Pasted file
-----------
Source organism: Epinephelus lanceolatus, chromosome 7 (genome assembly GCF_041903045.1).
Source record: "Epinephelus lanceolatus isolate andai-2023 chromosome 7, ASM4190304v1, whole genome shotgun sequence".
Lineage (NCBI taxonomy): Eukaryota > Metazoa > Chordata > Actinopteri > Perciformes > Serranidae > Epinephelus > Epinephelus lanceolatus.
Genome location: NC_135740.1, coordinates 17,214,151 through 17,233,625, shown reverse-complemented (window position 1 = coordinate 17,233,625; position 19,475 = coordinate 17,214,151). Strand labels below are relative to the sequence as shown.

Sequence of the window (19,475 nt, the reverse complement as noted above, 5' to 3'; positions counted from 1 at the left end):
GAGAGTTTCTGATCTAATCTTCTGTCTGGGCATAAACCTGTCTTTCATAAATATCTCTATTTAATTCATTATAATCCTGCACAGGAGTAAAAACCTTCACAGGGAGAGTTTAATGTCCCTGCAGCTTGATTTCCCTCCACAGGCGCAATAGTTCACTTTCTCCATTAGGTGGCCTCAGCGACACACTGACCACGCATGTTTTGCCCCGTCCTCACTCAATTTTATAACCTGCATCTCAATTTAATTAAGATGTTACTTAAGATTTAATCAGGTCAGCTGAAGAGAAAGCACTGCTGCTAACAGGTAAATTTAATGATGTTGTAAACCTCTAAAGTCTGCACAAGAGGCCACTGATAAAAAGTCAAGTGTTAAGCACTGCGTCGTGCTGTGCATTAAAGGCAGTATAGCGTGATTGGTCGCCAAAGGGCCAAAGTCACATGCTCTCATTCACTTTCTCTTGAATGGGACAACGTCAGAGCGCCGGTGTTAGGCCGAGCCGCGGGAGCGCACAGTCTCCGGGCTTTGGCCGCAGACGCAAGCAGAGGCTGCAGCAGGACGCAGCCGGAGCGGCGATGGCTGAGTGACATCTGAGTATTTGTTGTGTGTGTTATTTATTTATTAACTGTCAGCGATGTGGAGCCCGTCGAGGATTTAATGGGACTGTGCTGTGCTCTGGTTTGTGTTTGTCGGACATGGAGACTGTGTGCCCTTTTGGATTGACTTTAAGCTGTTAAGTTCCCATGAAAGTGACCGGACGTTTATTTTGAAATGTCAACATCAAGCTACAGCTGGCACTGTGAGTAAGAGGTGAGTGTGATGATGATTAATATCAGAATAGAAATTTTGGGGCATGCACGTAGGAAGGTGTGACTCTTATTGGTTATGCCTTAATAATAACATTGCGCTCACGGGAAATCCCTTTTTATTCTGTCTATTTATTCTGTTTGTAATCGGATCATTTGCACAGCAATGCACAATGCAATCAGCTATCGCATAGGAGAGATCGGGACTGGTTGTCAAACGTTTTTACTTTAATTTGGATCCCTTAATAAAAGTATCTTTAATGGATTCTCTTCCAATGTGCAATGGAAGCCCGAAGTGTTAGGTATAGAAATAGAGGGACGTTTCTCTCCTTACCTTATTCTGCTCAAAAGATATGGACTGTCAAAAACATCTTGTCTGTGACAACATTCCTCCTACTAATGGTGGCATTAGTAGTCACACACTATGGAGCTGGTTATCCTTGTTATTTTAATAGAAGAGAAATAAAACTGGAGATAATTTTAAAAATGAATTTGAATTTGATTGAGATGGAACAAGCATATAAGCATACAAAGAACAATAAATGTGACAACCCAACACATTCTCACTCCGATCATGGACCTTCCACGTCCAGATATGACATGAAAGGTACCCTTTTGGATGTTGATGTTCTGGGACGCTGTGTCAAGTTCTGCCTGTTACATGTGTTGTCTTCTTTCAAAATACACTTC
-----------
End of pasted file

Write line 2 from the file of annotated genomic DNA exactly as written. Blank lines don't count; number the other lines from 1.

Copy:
Source record: "Epinephelus lanceolatus isolate andai-2023 chromosome 7, ASM4190304v1, whole genome shotgun sequence".